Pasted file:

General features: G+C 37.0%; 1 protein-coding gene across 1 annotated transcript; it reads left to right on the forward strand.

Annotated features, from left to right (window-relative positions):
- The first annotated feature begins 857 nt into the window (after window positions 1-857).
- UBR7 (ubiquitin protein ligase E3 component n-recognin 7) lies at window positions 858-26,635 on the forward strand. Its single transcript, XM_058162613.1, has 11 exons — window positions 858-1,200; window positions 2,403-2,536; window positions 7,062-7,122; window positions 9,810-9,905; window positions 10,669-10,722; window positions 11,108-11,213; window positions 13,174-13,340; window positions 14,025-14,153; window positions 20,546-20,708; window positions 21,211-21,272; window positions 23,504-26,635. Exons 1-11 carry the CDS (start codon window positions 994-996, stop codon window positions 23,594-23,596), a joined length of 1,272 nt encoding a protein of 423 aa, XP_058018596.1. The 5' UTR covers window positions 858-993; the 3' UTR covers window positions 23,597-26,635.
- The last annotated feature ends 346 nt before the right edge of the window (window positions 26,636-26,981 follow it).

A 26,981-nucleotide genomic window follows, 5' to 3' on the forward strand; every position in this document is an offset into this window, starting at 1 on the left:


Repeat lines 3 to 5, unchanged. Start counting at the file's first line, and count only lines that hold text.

- The first annotated feature begins 857 nt into the window (after window positions 1-857).
- UBR7 (ubiquitin protein ligase E3 component n-recognin 7) lies at window positions 858-26,635 on the forward strand. Its single transcript, XM_058162613.1, has 11 exons — window positions 858-1,200; window positions 2,403-2,536; window positions 7,062-7,122; window positions 9,810-9,905; window positions 10,669-10,722; window positions 11,108-11,213; window positions 13,174-13,340; window positions 14,025-14,153; window positions 20,546-20,708; window positions 21,211-21,272; window positions 23,504-26,635. Exons 1-11 carry the CDS (start codon window positions 994-996, stop codon window positions 23,594-23,596), a joined length of 1,272 nt encoding a protein of 423 aa, XP_058018596.1. The 5' UTR covers window positions 858-993; the 3' UTR covers window positions 23,597-26,635.
- The last annotated feature ends 346 nt before the right edge of the window (window positions 26,636-26,981 follow it).